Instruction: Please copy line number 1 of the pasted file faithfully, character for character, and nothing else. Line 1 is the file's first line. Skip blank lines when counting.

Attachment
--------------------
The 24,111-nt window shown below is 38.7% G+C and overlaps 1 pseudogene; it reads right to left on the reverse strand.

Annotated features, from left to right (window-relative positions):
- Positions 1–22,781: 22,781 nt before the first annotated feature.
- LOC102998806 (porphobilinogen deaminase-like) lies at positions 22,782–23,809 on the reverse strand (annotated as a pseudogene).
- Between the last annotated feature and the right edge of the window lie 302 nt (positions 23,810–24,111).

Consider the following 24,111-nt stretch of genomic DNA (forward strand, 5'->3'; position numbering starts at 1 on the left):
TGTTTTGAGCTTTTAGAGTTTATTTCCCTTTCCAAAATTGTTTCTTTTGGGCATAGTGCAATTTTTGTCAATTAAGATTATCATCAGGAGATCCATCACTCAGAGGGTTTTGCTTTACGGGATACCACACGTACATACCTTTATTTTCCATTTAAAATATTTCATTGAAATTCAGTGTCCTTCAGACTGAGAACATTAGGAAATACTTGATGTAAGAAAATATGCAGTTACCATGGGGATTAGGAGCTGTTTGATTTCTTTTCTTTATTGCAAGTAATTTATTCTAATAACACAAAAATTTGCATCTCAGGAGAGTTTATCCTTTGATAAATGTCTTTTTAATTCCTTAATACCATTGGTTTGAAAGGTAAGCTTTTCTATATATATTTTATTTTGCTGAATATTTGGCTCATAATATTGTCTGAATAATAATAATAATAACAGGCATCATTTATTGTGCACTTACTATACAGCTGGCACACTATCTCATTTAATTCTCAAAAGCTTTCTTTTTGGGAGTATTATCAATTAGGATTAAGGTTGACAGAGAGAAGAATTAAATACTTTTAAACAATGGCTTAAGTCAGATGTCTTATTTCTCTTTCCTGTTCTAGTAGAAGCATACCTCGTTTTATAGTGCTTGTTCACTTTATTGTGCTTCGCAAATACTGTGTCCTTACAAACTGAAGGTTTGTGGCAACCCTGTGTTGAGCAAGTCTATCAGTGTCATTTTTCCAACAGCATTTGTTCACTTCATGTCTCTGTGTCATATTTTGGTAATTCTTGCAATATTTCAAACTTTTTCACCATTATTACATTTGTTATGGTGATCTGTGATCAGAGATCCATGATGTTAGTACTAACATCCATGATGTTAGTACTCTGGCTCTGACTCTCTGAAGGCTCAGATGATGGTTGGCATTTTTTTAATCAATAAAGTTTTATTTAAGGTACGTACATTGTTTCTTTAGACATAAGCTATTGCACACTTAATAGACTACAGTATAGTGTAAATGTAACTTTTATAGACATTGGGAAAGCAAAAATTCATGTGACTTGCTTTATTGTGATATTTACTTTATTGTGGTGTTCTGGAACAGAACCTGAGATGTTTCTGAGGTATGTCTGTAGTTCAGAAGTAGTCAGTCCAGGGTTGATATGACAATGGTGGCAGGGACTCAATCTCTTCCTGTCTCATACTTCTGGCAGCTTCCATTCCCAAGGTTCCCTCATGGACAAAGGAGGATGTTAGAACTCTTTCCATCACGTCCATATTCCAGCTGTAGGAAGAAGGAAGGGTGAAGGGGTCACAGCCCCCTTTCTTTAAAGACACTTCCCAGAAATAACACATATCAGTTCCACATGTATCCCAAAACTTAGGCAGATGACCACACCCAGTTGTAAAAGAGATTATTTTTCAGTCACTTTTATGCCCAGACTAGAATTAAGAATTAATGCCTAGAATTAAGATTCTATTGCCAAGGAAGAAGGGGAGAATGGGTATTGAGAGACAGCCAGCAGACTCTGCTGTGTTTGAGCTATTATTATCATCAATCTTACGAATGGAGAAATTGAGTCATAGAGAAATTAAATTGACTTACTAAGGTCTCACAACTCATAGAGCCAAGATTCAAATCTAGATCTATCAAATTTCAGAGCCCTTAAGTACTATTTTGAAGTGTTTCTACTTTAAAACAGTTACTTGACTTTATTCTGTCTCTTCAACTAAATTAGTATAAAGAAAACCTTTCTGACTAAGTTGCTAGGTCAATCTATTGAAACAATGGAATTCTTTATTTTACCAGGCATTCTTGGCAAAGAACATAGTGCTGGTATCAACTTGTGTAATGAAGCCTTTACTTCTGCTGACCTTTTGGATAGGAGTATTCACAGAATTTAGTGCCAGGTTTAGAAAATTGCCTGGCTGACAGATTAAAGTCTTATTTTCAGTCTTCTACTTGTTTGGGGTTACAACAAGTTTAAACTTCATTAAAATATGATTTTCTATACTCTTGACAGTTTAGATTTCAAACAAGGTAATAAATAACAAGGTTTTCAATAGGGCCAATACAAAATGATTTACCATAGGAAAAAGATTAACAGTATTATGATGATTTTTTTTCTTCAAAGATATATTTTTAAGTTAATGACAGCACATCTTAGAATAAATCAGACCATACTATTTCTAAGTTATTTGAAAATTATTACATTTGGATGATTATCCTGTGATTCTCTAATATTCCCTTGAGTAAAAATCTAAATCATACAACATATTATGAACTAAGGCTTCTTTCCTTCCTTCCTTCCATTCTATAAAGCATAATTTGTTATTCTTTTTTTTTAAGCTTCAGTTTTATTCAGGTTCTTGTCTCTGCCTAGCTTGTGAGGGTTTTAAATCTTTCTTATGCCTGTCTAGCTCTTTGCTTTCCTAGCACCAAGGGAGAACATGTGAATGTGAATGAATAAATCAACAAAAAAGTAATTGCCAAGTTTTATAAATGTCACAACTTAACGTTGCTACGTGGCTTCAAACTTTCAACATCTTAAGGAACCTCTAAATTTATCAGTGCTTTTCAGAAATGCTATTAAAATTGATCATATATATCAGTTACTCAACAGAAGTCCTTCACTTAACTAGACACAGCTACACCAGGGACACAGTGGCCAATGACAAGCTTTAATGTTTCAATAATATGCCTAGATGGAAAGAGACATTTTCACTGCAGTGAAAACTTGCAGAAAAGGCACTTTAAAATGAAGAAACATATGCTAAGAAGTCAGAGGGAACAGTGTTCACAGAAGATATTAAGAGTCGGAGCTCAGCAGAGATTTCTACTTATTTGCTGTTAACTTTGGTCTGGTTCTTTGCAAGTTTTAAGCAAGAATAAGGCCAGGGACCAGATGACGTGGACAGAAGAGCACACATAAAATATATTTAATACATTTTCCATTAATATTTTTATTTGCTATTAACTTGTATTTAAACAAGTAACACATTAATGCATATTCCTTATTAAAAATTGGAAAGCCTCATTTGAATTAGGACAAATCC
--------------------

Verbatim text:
The 24,111-nt window shown below is 38.7% G+C and overlaps 1 pseudogene; it reads right to left on the reverse strand.